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Auburn is a city in King County, Washington, United States (with a small portion crossing into neighboring Pierce County). The population was 70,180 at the 2010 United States Census. Auburn is a suburb in the Seattle metropolitan area, and is currently ranked as the 15th largest city in the state of Washington. Auburn is bordered by the cities of Federal Way, Pacific, and Algona to the west, Sumner to the south, Kent to the north, and unincorporated King County to the east. The Muckleshoot Indian Reservation lies to the south and southeast.
Kent is a city in King County, Washington, United States. It is part of the Seattle–Tacoma–Bellevue metropolitan area and had an estimated population of 132,319 as of 2019, making it the fourth-largest municipality in greater Seattle and the sixth-largest in Washington state. The city is connected to Seattle, Bellevue and Tacoma via State Route 167 and Interstate 5, Sounder commuter rail, and commuter buses. Incorporated in 1890, Kent is the second-oldest incorporated city in King County, after Seattle. It is generally divided into three areas: West Hill (mixed residential and commercial along Interstate 5), Valley (primarily industrial and commercial with some medium density residential; significant parkland along Green River), and East Hill (primarily residential with retail).
Tacoma ( tə-KOH-mə) is a mid-sized urban port city and the county seat of Pierce County, Washington, United States. The city is on Washington's Puget Sound, 32 miles (51 km) southwest of Seattle (of which it is the largest satellite city), 31 miles (50 km) northeast of the state capital, Olympia, and 58 miles (93 km) northwest of Mount Rainier National Park. The population was 191,704, according to the 2010 census. Tacoma is the second-largest city in the Puget Sound area and the third-largest in the state. Tacoma also serves as the center of business activity for the South Sound region, which has a population of around 1 million. Tacoma adopted its name after the nearby Mount Rainier, originally and locally called Takhoma or Tahoma. It is locally known as the "City of Destiny" because the area was chosen to be the western terminus of the Northern Pacific Railroad in the late 19th century. The decision of the railroad was influenced by Tacoma's neighboring deep-water harbor, Commencement Bay. By connecting the bay with the railroad, Tacoma's motto became "When rails meet sails". Commencement Bay serves the Port of Tacoma, a center of international trade on the Pacific Coast and Washington's largest port. The city gained notoriety in 1940 for the collapse of the Tacoma Narrows Bridge, which earned the nickname "Galloping Gertie". Like most industrial cities, Tacoma suffered a prolonged decline in the mid-20th century as a result of suburbanization and divestment. Since the 1990s, downtown Tacoma has experienced a period of revitalization. Developments in the downtown include the University of Washington Tacoma; Line T (formerly Tacoma Link), the first modern electric light rail service in the state; the state's highest density of art and history museums; and a restored urban waterfront, the Thea Foss Waterway.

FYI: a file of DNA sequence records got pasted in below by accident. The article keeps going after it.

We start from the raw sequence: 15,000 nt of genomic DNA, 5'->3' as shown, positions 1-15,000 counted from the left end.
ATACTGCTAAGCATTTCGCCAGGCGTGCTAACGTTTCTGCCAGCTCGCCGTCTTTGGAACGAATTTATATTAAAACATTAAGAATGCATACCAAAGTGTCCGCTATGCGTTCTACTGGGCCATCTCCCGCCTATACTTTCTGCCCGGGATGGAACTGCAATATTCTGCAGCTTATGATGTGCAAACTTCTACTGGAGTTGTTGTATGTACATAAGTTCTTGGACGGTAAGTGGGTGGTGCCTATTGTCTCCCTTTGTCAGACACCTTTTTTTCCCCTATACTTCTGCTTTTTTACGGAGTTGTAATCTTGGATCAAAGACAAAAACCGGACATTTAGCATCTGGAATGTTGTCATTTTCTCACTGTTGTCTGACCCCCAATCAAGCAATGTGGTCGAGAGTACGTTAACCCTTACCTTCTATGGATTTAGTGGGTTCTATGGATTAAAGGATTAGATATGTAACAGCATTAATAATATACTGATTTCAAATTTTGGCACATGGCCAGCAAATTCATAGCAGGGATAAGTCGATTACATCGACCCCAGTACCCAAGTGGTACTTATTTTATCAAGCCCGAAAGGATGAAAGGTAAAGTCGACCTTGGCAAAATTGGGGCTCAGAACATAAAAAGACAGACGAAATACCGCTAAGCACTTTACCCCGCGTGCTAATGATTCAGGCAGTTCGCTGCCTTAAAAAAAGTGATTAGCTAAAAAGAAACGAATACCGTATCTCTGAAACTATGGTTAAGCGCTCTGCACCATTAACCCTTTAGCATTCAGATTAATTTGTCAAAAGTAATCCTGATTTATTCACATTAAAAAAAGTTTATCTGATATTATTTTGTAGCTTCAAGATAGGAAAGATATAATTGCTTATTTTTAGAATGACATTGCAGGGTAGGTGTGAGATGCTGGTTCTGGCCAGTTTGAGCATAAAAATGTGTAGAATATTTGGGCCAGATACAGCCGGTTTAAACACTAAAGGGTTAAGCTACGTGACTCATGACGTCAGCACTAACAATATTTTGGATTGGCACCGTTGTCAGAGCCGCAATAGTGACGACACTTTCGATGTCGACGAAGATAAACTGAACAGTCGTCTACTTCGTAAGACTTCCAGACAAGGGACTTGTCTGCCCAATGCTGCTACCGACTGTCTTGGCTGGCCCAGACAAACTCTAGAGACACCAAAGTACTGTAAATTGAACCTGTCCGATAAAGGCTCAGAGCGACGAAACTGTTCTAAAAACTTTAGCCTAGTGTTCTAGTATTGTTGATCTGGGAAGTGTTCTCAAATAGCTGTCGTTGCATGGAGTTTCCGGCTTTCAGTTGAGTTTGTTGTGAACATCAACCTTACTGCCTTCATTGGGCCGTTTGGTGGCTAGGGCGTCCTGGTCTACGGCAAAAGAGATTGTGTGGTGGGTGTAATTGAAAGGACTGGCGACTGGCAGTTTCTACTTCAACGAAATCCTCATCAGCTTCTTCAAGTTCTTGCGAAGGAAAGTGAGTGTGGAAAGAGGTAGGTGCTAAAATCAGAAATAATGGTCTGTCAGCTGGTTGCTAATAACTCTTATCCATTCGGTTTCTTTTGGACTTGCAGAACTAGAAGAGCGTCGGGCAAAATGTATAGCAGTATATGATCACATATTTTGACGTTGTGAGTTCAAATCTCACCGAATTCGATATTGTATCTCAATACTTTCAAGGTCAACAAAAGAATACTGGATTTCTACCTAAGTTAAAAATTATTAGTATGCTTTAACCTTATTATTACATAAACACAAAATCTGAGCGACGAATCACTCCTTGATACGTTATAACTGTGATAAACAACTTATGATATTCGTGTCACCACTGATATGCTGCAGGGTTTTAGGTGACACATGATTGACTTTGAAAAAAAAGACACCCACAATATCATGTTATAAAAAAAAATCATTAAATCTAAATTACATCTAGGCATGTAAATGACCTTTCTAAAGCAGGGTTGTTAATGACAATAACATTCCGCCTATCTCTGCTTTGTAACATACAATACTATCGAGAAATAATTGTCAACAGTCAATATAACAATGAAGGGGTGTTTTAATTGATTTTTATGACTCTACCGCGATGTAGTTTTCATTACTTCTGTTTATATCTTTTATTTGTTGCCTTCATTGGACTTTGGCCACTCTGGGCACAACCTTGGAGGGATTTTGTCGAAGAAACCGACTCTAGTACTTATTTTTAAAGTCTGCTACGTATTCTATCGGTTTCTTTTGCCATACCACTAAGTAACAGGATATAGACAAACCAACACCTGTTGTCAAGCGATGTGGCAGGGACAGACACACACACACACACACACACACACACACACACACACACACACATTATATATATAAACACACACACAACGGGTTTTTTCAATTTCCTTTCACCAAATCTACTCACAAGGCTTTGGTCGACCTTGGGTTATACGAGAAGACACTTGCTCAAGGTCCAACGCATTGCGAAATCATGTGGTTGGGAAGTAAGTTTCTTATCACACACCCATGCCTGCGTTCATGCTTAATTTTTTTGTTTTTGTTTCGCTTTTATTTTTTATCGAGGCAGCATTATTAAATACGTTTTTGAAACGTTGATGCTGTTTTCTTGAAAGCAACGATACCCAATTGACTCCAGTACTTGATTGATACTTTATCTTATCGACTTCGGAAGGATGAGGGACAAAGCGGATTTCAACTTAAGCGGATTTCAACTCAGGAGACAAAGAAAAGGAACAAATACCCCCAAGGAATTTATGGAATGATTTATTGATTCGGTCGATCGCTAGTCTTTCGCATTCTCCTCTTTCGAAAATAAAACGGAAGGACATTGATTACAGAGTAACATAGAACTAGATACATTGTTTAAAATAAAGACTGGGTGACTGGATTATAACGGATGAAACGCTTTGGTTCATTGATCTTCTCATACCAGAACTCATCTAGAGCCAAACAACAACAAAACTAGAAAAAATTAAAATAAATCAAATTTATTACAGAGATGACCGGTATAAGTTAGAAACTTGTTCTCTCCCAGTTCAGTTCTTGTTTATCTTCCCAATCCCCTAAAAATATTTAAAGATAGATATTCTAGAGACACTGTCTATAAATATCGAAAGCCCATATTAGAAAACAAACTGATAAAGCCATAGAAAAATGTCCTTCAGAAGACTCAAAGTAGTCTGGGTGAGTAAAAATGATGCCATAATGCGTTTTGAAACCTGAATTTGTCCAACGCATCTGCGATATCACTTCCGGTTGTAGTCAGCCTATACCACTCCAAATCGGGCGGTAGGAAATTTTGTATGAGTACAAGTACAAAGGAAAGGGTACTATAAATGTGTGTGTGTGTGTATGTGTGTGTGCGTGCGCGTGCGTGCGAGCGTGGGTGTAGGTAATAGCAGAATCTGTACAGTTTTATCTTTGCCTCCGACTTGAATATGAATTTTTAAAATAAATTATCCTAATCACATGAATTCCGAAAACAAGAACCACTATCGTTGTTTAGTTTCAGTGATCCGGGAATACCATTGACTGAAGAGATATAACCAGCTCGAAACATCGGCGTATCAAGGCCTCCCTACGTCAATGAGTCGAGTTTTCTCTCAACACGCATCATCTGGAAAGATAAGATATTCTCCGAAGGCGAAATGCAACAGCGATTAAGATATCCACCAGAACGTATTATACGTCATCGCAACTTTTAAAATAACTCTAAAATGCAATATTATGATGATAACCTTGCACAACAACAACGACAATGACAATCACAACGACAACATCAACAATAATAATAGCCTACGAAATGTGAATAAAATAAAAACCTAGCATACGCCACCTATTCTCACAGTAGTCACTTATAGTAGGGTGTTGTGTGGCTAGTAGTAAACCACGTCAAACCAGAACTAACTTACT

Burien ( BEWR-ee-ən) is a suburban city in King County, Washington, United States, located south of Seattle on Puget Sound. As of the 2010 Census, Burien's population was 33,313, which is a 49.7% increase since incorporation in 1993. An annexation in 2010 increased the city's population significantly, and as of 2019 the population was an estimated 51,500.